Who needs the winter meetings? Apparently not Major League Baseball’s general managers, who, while evidently hopped up on krokodil, executed a flurry of trades and free-agent deals a week before the sport's offseason confab at Disney World. The 48-hour swirl of signings and swaps saw Jacoby Ellsbury commit the ultimate heel turn, the Nationals further solidify their starting rotation, and the A's begin filming their audition tape for Hoarders: Bullpen Strong. Tuesday's action was largely a series of middling moves and “my garbage for your trash” trades, but taken cumulatively, the effect was, well, startling.
As with any period of great upheaval, the stunned citizenry must have questions. Let's try to answer five of them, starting with the big one.
In case you were busy arguing that Lane Kiffin really hasn't gotten a fair chance to prove himself as a head coach with a particularly stubborn stop sign, here's what you missed in sports last weekend:
Tom Brady finally synced up with his young receiving corps, as the New England Patriots built an early lead and held on late, beating the Atlanta Falcons 30-23. "It's tough to beat them when Brady is back on track, but we gave it our all, and I'm impressed with my team," said a gray-haired man claiming to be Atlanta's head coach. "Wait, seriously, I'm Mike Smith," the man said, giving a clearly fake name, before adding, "You've heard of Dan Reeves? Well, I'm the most successful coach this franchise has ever had. We were in the NFC title game last year." The man, likely a deluded extra who wandered off the set of Boardwalk Empire, then added, "No, I'm not the mayor from Boardwalk Empire. For chrissake, come on, are you messing with me?"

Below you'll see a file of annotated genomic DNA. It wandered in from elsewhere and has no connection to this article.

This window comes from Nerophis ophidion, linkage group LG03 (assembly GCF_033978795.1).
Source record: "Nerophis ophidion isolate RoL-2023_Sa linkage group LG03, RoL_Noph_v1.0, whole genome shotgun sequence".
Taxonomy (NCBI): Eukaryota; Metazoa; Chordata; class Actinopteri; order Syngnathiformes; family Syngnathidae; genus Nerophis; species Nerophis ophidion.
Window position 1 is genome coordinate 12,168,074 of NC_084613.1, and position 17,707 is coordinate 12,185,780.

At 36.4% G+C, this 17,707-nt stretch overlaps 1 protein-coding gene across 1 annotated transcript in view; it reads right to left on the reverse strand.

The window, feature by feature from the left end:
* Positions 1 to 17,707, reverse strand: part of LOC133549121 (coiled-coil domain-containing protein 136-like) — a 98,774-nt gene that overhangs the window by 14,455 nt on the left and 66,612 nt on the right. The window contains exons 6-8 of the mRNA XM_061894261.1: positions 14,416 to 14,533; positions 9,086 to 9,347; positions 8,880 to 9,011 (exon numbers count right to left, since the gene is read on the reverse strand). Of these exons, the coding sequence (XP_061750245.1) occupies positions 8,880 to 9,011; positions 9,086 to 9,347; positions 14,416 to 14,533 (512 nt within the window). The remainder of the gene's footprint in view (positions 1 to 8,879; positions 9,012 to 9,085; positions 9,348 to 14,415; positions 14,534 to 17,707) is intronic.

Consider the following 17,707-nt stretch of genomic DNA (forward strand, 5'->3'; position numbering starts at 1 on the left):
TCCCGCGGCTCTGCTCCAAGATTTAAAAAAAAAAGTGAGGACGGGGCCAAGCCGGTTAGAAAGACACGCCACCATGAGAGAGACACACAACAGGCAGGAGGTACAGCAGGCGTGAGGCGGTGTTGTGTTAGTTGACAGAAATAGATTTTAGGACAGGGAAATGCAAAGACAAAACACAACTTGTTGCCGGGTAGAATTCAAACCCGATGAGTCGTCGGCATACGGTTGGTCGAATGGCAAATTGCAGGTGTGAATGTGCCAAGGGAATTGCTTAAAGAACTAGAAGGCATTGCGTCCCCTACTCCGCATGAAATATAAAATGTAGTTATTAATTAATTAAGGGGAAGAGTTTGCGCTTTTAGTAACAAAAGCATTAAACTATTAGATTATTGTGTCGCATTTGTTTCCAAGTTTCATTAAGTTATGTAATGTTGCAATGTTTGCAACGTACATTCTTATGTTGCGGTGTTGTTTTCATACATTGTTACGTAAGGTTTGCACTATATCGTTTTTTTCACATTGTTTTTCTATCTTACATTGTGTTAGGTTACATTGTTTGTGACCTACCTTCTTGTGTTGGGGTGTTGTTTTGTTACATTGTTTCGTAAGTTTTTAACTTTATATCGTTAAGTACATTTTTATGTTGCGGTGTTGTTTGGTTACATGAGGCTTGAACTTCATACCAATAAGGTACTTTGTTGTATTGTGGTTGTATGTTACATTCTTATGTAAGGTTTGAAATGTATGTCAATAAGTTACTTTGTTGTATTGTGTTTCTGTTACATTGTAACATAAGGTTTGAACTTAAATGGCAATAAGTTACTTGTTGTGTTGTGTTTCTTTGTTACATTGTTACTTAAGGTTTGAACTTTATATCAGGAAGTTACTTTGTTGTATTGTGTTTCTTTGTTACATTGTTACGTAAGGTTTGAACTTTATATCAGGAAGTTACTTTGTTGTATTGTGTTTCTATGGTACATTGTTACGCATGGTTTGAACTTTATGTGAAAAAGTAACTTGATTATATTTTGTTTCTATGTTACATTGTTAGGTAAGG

The Major League Baseball regular season ended, but there's yet more to be decided as the Tampa Bay Rays and Texas Rangers finished the season tied for the second AL wild-card slot, and will play a one-game playoff. That game will determine which team will face the Cleveland Indians in another one-game playoff, which will determine who will be the AL wild-card representative in the postseason. This will be followed by a series of three-inning "mini-games" to determine home-field advantage in each round, which will be followed by a series of three-out home run derbies to determine which manager will be forced to turn in his lineup card first. Then, naturally, will come the dizzy bat competition, which will be just for fun, followed by a three-legged race, which will supplant this year's World Series, and for which, naturally, the Boston Red Sox are the favorites to win what with their flashy red socks likely to be advantageous for maintaining a three-legged race rhythm.
Only two more weekends left in the regular season, and to use one of my favorite clichés, these guys have EVERYTHING to play for! Let's get to it.
10. How the Nationals Will Destroy the NL Central (MIA-WAS)
At exactly the moment in the season when it was pretty much too late, the Nationals started winning like fiends. Going back to September 3, they've put together a 13-3 streak and salvaged a very remote chance of snatching the final wild-card spot. It's still a huge long shot; with nine games remaining, they find themselves five back of the Reds. We're at the point where one Reds-win-Nats-lose night will basically sink them. On the other hand, the Reds have six games remaining against the Pirates, and as long as Pittsburgh has a shot at the NL Central title, thus avoiding the wild card, they won't be laying down for anyone. The Nationals don't have it much easier, finishing with the Pirates and Diamondbacks, but they do have three games against the Marlins this weekend. In theory, it's not insane to imagine that they could be two back with six to play on Monday. And that's a very different outlook.